Art History Radio: Julie Enfield Investigates-The Art of the Matter

Julie Enfield Investigates

Caught this on BBC iPlayer (no longer available now).  The radio drama revolves around four plots.  The main plot belongs to an art theft that Detective Inspector Julie Enfield (Imelda Staunton) devotes to her inquiry.  The second belongs to the thief who narrates about art.  The third has a woman artist (named Kath Dyer, I think) who does the same thing.  The fourth and last goes to the relationship between Enfield and her father.  The rest devotes to an endless amount of name dropping artists such as George Braques.   The theme of artists as rebels and Contemporary art’s divisive position in the world comes in and out in this episode.

Cut for spoilers

In a voice that implies a less than sound mind, the narrating thief known as Jack “The Whistle” Stevens talks about breaking an artist’s fingers.  I wonder if the writers intended to reference James MacNeil Whistler with the thief’s name.  To give him a sinister edge, he references Damien Hirst and how Hirst’s Formaldehyde inspired a killer.  His theft?  He steals Gustav Klimt’s “Portrait of a Woman”.  However, I may have this title wrong because when I looked up the title, I found a sketch and “Portrait of a Young Woman”.   Amusingly, he does not understand why the Klimt cost so much money.  The contempt for Klimt goes deeper as people claim “anyone could have done what he did”.  A little mind-boggling to me, because usually people say that when Jackson Pollock comes up in the conversation.  For those wanting to know how this art theft ends, I’ll give you a hint.  It shares similarity to the Mona Lisa subplot from The Final Problem adaptation from Granada Television’s The Adventures of Sherlock Holmes.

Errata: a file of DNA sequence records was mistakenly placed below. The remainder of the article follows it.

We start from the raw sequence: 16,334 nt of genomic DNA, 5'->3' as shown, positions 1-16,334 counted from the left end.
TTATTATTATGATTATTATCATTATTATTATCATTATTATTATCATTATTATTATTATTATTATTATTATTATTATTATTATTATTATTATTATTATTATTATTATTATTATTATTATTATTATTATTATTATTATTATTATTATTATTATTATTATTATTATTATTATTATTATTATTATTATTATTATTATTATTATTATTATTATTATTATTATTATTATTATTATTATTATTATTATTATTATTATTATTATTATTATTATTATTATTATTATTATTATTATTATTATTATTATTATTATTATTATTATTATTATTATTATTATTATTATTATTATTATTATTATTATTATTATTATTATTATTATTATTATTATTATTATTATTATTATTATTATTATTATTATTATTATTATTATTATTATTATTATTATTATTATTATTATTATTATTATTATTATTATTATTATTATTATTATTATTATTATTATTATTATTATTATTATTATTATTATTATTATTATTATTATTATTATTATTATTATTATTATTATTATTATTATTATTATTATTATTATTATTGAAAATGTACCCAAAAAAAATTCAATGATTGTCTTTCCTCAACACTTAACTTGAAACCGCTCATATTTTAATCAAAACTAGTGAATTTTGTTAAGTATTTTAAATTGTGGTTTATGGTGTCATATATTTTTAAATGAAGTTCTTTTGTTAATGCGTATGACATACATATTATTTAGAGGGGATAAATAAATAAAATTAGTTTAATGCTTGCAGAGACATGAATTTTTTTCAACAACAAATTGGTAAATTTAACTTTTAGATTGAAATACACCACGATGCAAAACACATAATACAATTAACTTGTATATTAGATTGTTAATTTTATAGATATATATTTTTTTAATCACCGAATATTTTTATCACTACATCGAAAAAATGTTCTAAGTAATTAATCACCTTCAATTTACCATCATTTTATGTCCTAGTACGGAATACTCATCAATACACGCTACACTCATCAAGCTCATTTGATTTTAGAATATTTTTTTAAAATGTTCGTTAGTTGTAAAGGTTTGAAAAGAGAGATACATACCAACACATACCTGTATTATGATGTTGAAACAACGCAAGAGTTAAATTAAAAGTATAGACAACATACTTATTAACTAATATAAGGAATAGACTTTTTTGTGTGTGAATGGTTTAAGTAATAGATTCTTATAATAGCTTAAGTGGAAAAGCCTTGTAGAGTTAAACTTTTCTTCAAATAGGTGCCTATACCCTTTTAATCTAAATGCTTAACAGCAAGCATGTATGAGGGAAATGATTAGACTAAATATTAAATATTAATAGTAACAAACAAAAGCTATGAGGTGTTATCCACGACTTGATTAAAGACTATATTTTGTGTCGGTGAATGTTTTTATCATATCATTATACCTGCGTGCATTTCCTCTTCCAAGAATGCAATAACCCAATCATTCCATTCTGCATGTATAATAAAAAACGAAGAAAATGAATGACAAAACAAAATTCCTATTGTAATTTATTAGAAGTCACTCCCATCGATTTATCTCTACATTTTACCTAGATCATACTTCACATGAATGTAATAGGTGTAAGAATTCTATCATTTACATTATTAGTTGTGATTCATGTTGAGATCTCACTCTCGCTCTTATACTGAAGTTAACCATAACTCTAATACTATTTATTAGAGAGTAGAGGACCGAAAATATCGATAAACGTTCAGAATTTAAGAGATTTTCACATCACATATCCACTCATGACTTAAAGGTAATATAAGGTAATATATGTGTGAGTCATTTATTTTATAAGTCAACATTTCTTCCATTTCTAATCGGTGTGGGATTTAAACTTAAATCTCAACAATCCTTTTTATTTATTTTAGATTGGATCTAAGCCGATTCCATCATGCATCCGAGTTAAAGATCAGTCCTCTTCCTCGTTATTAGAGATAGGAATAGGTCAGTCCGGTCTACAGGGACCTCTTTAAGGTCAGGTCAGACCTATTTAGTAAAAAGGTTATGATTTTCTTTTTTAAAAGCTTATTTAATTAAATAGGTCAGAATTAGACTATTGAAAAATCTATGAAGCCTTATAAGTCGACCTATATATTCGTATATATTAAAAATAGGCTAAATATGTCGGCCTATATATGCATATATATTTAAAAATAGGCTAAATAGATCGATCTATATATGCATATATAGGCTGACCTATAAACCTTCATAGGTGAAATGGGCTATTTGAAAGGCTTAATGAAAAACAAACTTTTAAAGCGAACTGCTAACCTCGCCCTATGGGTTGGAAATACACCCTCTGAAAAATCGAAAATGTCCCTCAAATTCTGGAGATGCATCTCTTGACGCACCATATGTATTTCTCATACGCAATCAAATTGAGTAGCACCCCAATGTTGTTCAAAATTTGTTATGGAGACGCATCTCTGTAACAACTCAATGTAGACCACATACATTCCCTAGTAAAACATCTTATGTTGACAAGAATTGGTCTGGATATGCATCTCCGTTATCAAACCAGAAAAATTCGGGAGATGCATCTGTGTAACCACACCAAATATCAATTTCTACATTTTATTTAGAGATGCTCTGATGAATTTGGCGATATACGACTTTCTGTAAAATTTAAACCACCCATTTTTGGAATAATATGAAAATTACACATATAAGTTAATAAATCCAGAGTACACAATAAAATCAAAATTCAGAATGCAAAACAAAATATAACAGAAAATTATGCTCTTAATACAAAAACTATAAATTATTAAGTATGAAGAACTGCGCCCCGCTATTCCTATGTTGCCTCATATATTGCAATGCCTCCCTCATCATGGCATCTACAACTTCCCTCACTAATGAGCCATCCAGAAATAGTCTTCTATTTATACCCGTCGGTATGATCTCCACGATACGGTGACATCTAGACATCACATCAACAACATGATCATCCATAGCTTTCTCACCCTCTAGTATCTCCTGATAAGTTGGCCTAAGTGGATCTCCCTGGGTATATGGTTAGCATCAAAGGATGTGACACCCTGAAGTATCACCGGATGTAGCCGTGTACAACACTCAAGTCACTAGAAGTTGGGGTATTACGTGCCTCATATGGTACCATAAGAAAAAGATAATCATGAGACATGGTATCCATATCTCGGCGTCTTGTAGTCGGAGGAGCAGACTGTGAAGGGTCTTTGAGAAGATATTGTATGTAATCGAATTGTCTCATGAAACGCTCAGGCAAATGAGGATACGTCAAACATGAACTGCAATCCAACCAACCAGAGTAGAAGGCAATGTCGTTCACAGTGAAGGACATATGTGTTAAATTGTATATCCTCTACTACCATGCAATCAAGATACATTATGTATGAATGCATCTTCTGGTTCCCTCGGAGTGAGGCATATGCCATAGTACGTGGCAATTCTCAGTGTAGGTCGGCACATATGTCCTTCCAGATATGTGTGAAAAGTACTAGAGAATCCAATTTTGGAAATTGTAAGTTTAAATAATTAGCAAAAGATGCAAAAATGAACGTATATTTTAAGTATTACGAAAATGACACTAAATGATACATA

In various monologues, artist Kath Dyer waxes about artists who challenged society and went penniless because of it.  She mentions Cubism and Surrealism as starting to rebel well before the sixties and how it has evolved into the free for all we see today.   The usual.  Anyone who has ever studied these will have heard it all before.

Probably my favorite scene comes from when Enfield consults a member from the “Art Squad”.  He paints a picture of art thievery’s reality.  Mentions steals of Van Goghs and Cézanne as “political leverage”.  Other thefts include art from Rembrandt , Renoir, Dali, and Chagall, but Picasso remains the most stolen.  I wonder if this hold truth in real life.

Julie Enfield’s father takes on the typical critic of Contemporary art.  He repeats the usual clichés of how “I could ha’ done that” and how landscape paintings were superior.  Probably intended as ironic because of earlier mention of Van Gogh’s landscapes were quite controversial.  Also, I think we’re meant to look down on Enfield’s father because of his narrow-minded beliefs.  But it feels so trite.  The whole subplot between her father falling in love with contemporary art thanks to Kath Dyer resembles something out of a sitcom.  I have heard these conversations a hundred times already.

This episode practically name drops every artist that one can find from a Eurocentric art history survey book.  Except for Francisco Goya and Rembrandt, most of the artists the show references come from the Modern and Contemporary eras.

I am sort of mixed about whether I like this episode.  I enjoyed the scenes with the Art Squad, but I did not follow the series after this one.

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